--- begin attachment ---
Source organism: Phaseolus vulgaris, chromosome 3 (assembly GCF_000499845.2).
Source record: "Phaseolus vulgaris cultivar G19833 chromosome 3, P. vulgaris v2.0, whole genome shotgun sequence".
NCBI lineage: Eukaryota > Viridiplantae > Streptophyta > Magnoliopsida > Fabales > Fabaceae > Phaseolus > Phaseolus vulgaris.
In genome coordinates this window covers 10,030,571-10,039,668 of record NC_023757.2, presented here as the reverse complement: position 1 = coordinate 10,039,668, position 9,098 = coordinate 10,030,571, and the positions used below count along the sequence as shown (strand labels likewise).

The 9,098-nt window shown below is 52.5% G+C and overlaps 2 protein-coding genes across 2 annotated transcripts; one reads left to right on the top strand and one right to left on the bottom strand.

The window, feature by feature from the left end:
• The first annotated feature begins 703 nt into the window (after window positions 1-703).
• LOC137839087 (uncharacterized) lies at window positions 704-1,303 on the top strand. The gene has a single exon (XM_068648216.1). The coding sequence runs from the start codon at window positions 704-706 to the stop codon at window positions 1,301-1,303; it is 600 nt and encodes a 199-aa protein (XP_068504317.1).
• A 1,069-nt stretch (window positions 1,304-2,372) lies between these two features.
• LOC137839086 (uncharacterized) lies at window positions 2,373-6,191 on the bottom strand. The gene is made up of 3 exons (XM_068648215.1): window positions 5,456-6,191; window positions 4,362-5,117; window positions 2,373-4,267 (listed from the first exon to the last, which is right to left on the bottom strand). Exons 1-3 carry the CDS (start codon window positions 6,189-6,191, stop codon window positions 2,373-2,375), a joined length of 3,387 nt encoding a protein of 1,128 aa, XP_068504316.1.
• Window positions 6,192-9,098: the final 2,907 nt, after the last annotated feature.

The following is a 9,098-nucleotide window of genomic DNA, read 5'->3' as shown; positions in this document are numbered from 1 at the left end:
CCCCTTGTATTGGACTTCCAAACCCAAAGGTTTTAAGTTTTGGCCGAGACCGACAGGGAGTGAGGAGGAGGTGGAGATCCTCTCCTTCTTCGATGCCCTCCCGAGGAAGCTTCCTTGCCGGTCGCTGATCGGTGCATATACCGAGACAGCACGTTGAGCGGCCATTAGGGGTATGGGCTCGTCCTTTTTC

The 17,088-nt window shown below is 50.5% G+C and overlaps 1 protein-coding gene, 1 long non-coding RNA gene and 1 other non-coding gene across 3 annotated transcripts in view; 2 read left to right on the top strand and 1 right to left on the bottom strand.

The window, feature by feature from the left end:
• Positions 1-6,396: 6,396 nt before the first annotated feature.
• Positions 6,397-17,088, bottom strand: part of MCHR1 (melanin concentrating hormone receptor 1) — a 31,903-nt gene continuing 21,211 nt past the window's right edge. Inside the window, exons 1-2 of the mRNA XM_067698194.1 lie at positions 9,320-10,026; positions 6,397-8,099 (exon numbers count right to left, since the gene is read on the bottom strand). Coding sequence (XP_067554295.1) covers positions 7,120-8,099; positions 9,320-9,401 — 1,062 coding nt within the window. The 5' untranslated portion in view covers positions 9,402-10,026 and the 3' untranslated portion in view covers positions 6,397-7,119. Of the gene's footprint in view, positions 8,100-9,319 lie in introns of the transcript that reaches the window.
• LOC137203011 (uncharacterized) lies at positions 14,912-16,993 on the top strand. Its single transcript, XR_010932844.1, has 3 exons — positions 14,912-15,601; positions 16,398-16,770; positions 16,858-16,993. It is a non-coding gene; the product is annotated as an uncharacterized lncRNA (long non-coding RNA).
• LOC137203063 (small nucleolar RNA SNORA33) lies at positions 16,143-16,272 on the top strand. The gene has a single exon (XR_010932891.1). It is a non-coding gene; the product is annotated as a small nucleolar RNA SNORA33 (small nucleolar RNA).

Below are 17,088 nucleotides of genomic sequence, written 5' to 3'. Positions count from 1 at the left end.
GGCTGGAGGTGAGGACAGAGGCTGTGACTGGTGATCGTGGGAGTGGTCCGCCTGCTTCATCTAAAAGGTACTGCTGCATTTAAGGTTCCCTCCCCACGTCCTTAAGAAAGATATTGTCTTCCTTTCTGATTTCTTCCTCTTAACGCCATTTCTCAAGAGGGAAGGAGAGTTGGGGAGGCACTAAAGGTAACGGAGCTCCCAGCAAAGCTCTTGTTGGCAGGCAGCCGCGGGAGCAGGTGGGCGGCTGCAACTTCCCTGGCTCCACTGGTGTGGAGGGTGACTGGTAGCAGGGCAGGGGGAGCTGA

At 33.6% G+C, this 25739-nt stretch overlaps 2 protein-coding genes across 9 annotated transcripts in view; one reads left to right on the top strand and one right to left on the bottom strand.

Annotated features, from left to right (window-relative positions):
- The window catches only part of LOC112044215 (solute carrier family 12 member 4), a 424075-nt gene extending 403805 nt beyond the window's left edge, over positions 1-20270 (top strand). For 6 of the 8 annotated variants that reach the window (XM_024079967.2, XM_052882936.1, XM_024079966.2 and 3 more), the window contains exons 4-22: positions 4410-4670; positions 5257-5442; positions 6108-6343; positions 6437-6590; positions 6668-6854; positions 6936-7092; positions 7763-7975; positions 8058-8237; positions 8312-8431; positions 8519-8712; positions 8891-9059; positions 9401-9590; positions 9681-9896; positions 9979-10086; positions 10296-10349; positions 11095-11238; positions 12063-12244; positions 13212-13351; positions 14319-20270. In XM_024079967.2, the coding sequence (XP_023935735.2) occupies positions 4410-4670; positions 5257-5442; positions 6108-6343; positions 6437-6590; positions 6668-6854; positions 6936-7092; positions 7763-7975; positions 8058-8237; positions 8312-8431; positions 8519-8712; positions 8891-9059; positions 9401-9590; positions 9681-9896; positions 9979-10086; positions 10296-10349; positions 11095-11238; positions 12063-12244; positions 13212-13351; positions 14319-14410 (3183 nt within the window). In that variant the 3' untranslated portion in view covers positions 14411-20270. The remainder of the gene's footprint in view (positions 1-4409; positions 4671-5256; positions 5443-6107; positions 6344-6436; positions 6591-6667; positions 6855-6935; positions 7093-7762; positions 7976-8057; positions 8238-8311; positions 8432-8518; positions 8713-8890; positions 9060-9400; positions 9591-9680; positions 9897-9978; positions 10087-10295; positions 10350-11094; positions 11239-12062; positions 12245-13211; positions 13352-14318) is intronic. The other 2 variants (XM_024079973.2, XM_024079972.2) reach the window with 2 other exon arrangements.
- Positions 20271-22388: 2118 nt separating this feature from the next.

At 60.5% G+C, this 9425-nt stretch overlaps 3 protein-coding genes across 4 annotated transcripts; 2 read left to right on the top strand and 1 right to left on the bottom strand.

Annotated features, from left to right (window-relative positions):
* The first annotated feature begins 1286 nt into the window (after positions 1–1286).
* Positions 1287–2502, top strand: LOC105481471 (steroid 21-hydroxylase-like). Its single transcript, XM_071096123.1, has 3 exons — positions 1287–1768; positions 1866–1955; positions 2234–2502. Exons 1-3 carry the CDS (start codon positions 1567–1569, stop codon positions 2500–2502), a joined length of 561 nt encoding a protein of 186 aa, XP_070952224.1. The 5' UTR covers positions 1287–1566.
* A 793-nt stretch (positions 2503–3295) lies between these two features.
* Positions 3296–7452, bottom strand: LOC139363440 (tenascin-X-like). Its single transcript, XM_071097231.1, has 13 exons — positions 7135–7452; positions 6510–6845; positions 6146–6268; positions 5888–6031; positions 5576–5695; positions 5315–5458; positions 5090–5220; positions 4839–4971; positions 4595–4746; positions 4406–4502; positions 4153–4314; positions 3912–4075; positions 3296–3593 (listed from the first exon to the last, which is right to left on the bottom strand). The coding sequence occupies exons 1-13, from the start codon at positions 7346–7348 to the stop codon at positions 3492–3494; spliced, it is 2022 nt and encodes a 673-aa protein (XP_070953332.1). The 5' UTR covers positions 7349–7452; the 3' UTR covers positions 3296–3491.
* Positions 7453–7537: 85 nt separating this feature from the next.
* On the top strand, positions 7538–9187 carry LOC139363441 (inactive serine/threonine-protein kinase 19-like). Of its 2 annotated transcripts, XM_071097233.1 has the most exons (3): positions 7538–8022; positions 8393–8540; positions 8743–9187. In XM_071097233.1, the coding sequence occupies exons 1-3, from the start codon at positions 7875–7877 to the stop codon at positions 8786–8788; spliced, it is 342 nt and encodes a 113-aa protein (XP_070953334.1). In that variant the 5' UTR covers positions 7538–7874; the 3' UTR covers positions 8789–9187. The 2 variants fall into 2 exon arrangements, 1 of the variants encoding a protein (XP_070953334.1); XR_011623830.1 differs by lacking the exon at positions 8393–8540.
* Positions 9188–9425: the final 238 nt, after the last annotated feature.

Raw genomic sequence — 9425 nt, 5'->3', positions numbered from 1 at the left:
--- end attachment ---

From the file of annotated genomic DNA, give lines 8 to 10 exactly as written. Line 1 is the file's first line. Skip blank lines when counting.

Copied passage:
• LOC137839087 (uncharacterized) lies at window positions 704-1,303 on the top strand. The gene has a single exon (XM_068648216.1). The coding sequence runs from the start codon at window positions 704-706 to the stop codon at window positions 1,301-1,303; it is 600 nt and encodes a 199-aa protein (XP_068504317.1).
• A 1,069-nt stretch (window positions 1,304-2,372) lies between these two features.
• LOC137839086 (uncharacterized) lies at window positions 2,373-6,191 on the bottom strand. The gene is made up of 3 exons (XM_068648215.1): window positions 5,456-6,191; window positions 4,362-5,117; window positions 2,373-4,267 (listed from the first exon to the last, which is right to left on the bottom strand). Exons 1-3 carry the CDS (start codon window positions 6,189-6,191, stop codon window positions 2,373-2,375), a joined length of 3,387 nt encoding a protein of 1,128 aa, XP_068504316.1.